From WikiMediation

Jump to: navigation, search

Maieutic comes from the Orphic tradition which conveyed the belief in the reminiscence.

Maieutic is often linked with the child, showing Maia as a goddess of childbirth and midwifes while she was in fact one of the seven goddess of the Pleiades. Her sisters were Asterope, Celaeno, Electra, Merope, Taygetus and Alcyone who was the mother by Zeus of Aethousa.

It is likely that the pre-existence of a monotheistic belief before Christianity has quickly led to "adjustments" aiming to obscure and to forget the Orphic tradition whose the asserted school (considered as a sect) was Pythagoras'. At the time of the polytheistic Greek, this contesting school was not well appreciated since it contested against the Olympian "pantheon".

Maia was the mother of Hermes, father of Pan, god in the heart of the Orphic tradition.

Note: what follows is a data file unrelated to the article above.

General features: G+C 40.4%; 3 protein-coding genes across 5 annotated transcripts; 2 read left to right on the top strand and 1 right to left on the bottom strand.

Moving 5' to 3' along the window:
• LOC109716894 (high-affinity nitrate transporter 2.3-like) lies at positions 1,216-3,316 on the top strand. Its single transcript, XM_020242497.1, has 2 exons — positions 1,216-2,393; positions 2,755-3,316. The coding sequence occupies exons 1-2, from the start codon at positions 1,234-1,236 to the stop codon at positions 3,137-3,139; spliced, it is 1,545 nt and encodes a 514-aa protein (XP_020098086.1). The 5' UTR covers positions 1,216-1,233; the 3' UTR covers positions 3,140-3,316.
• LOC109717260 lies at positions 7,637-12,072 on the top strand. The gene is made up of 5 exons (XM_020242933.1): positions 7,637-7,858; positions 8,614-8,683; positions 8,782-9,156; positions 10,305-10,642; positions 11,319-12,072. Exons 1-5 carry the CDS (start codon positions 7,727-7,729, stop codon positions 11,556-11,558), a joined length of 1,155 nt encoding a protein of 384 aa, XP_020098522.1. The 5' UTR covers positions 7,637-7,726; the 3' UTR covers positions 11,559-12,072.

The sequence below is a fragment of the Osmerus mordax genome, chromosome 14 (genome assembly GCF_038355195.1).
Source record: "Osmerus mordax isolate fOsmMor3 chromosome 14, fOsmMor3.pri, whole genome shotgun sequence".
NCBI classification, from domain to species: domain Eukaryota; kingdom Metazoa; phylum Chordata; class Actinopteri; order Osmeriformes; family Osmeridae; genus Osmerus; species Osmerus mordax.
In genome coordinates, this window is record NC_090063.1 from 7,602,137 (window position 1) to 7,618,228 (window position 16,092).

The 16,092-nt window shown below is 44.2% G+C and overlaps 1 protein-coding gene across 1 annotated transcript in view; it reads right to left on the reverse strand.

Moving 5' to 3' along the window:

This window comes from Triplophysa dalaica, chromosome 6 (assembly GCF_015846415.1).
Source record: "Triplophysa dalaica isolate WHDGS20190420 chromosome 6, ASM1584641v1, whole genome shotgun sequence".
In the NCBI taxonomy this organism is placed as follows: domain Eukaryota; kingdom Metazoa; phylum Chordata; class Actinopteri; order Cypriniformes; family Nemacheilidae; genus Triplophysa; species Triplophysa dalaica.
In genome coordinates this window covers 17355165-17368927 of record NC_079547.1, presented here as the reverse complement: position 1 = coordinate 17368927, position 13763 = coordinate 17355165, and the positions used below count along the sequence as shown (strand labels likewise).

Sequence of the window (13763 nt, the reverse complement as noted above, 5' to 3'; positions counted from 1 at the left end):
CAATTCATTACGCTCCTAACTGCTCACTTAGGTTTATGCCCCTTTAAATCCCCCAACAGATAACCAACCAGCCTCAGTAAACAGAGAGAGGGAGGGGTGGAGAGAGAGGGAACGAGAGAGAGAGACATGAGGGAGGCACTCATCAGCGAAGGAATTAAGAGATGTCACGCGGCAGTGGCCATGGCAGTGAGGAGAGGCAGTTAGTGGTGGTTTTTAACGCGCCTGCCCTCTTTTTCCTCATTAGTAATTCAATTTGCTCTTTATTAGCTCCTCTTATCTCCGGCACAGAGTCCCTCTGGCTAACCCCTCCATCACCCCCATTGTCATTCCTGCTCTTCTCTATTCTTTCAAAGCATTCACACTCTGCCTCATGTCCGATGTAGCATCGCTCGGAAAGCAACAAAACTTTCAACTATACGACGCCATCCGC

Orphism recognized four types of relations to "knowledge":

  • What we know that we know - or affirmed as such;
  • What we know that we do not know - including the scientific skepticism (art of the doubt);
  • What we do not know that we know - maieutic art applied on that point;
  • What we do not know that we do not know - opening the whole field of the unimaginable and justifying the intervention of philosopher as illustrated by the accompaniment exposed by the allegory of the Cave , Book VII of the Republic of Plato.

Thus, according to the beliefs of that time and in that tradition, maieutic consists of "delivering the minds" from their knowledge accumulated during previous incarnations.

The maieutic questioning, associated with the Socratic irony, consists in the research of the adhesion of the interviewed person to the philosopher's viewpoint.

Nowadays, the term maieutic which is secularized generally includes questioning techniques aiming to enable someone to express into words what is hidden in him (emotions, desires, wishes, motivations...). It is thus used in link with empathic techniques developed by Carl Rogers which focus on the affect (active or benevolent listening); or with techniques of Mediation.

Personal tools
WikiMediation Partners
In other languages